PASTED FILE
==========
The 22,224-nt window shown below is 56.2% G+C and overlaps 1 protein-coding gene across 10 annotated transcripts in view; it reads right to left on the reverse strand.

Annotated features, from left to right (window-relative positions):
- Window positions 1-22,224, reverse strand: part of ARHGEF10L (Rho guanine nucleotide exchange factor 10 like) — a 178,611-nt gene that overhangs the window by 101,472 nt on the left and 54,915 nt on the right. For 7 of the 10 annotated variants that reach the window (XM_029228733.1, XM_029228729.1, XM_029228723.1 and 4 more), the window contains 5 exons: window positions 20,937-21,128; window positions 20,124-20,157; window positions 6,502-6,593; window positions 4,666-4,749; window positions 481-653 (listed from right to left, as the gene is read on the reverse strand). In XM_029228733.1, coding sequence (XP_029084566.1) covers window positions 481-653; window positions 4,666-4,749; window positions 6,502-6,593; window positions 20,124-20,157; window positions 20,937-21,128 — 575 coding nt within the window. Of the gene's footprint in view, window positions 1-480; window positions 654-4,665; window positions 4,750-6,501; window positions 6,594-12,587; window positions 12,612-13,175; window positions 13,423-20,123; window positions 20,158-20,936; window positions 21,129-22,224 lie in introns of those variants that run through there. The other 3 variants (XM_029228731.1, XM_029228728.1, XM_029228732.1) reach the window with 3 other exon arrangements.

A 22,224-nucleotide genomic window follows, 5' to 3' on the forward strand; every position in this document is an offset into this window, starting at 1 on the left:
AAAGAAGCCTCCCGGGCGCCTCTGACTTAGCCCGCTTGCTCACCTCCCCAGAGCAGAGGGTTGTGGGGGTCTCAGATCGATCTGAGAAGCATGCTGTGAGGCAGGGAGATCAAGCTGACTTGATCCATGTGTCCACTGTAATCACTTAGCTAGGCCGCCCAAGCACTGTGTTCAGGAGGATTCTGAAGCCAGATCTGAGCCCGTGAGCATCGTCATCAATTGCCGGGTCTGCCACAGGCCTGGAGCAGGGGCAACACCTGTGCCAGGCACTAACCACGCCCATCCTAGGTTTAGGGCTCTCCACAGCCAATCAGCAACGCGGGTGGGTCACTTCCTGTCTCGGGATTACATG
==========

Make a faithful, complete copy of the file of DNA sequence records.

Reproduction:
The 22,224-nt window shown below is 56.2% G+C and overlaps 1 protein-coding gene across 10 annotated transcripts in view; it reads right to left on the reverse strand.

Annotated features, from left to right (window-relative positions):
- Window positions 1-22,224, reverse strand: part of ARHGEF10L (Rho guanine nucleotide exchange factor 10 like) — a 178,611-nt gene that overhangs the window by 101,472 nt on the left and 54,915 nt on the right. For 7 of the 10 annotated variants that reach the window (XM_029228733.1, XM_029228729.1, XM_029228723.1 and 4 more), the window contains 5 exons: window positions 20,937-21,128; window positions 20,124-20,157; window positions 6,502-6,593; window positions 4,666-4,749; window positions 481-653 (listed from right to left, as the gene is read on the reverse strand). In XM_029228733.1, coding sequence (XP_029084566.1) covers window positions 481-653; window positions 4,666-4,749; window positions 6,502-6,593; window positions 20,124-20,157; window positions 20,937-21,128 — 575 coding nt within the window. Of the gene's footprint in view, window positions 1-480; window positions 654-4,665; window positions 4,750-6,501; window positions 6,594-12,587; window positions 12,612-13,175; window positions 13,423-20,123; window positions 20,158-20,936; window positions 21,129-22,224 lie in introns of those variants that run through there. The other 3 variants (XM_029228731.1, XM_029228728.1, XM_029228732.1) reach the window with 3 other exon arrangements.

A 22,224-nucleotide genomic window follows, 5' to 3' on the forward strand; every position in this document is an offset into this window, starting at 1 on the left:
AAAGAAGCCTCCCGGGCGCCTCTGACTTAGCCCGCTTGCTCACCTCCCCAGAGCAGAGGGTTGTGGGGGTCTCAGATCGATCTGAGAAGCATGCTGTGAGGCAGGGAGATCAAGCTGACTTGATCCATGTGTCCACTGTAATCACTTAGCTAGGCCGCCCAAGCACTGTGTTCAGGAGGATTCTGAAGCCAGATCTGAGCCCGTGAGCATCGTCATCAATTGCCGGGTCTGCCACAGGCCTGGAGCAGGGGCAACACCTGTGCCAGGCACTAACCACGCCCATCCTAGGTTTAGGGCTCTCCACAGCCAATCAGCAACGCGGGTGGGTCACTTCCTGTCTCGGGATTACATG